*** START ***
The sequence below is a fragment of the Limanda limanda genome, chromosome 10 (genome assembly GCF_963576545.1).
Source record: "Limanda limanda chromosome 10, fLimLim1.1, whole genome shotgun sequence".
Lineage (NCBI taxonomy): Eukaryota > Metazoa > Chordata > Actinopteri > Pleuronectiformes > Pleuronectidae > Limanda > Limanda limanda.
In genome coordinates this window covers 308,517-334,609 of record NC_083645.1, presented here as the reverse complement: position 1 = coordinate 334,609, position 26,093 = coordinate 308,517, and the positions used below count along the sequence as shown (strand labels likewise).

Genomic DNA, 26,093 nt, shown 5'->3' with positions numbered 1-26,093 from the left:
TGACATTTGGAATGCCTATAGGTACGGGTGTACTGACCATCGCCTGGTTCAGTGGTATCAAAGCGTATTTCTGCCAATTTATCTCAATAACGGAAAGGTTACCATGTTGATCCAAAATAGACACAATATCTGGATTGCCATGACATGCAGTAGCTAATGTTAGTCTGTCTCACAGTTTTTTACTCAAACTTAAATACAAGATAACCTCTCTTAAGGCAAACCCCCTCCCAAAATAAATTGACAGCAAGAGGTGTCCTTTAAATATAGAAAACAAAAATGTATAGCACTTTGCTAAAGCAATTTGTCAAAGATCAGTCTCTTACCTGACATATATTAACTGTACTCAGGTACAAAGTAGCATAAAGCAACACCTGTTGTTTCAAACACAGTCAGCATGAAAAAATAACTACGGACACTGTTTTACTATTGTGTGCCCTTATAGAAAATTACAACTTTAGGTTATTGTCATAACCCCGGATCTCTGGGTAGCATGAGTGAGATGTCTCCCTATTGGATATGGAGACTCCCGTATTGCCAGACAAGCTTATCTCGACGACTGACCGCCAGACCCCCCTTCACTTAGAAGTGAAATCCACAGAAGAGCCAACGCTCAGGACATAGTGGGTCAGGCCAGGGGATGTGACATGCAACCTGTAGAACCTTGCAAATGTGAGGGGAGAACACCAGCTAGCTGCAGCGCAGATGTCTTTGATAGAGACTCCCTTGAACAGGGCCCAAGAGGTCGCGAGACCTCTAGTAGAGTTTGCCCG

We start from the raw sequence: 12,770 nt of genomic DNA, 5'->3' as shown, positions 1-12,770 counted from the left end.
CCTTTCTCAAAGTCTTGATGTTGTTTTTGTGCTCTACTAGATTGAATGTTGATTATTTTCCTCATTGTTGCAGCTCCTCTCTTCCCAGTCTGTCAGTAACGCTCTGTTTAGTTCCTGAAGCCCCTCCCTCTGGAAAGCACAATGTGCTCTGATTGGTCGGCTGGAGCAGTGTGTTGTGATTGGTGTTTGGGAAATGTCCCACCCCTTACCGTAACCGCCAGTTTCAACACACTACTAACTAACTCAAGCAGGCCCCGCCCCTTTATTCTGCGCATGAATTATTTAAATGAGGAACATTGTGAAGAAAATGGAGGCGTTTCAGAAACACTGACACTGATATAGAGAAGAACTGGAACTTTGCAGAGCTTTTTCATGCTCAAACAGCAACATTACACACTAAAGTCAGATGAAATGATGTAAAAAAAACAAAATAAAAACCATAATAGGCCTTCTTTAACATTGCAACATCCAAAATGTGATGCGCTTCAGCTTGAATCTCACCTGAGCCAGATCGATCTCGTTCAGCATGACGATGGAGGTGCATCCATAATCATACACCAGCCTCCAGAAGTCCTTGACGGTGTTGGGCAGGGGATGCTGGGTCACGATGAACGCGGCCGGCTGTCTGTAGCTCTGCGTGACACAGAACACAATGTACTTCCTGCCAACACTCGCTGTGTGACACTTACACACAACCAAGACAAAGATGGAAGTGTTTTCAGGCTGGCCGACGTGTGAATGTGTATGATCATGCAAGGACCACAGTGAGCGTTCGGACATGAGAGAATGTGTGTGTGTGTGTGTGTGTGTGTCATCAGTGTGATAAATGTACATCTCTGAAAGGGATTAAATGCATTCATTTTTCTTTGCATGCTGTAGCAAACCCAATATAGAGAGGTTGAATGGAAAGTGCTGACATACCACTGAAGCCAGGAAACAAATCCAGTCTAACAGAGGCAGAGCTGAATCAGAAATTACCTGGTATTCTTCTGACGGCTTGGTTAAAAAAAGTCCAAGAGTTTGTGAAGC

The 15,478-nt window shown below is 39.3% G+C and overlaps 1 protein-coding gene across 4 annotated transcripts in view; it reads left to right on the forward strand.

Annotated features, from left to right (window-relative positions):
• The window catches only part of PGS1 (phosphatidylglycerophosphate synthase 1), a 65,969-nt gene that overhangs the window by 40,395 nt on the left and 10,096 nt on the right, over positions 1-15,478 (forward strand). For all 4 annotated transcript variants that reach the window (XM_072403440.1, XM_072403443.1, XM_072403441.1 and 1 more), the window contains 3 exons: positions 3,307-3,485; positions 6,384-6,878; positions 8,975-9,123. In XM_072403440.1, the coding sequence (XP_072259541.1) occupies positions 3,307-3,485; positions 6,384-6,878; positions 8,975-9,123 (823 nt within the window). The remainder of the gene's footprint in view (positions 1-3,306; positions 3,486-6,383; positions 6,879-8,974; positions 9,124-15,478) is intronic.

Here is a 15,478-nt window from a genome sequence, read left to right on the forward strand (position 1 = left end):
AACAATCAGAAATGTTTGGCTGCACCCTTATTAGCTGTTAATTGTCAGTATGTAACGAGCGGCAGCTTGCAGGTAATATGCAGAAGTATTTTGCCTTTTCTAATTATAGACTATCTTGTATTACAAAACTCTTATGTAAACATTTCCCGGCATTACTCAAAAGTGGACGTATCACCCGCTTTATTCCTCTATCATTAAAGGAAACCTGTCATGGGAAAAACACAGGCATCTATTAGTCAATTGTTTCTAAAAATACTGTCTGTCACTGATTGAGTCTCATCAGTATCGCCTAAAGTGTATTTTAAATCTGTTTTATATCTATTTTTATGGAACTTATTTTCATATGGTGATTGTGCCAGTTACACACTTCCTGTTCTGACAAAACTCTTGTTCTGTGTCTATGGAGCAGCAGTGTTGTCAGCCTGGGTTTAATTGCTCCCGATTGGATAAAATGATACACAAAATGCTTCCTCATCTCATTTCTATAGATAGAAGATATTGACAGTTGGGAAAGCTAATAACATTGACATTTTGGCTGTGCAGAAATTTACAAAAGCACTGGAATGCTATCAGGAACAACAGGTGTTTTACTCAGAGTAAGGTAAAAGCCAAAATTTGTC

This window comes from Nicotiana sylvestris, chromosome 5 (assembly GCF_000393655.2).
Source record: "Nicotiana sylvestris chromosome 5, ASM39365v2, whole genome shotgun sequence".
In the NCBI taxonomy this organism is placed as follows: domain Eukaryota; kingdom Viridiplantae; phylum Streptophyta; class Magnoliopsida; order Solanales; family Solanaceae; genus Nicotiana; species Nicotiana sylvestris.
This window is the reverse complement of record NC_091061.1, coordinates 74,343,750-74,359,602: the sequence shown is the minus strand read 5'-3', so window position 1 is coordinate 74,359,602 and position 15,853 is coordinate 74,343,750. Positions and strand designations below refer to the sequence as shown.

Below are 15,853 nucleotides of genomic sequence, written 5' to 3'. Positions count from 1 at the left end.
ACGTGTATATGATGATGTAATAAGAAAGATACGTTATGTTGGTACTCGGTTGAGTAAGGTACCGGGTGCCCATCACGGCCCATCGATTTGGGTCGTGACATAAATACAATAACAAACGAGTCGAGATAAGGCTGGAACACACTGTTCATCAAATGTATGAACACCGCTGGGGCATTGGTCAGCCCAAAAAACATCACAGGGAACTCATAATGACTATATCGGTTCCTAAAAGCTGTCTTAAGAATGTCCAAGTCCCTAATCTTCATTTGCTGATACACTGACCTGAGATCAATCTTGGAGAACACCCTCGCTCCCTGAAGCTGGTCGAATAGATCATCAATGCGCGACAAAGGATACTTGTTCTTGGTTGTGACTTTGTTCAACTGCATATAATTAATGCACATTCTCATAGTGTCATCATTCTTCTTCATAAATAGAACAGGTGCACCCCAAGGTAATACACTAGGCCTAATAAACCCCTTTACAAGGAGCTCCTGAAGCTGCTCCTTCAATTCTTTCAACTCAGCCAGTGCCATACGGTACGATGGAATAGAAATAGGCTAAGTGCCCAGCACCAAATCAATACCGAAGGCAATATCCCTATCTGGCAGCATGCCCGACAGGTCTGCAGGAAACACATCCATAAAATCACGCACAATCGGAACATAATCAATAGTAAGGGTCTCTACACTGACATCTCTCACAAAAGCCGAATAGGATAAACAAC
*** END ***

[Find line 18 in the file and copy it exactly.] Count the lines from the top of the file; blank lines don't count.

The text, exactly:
Below are 15,853 nucleotides of genomic sequence, written 5' to 3'. Positions count from 1 at the left end.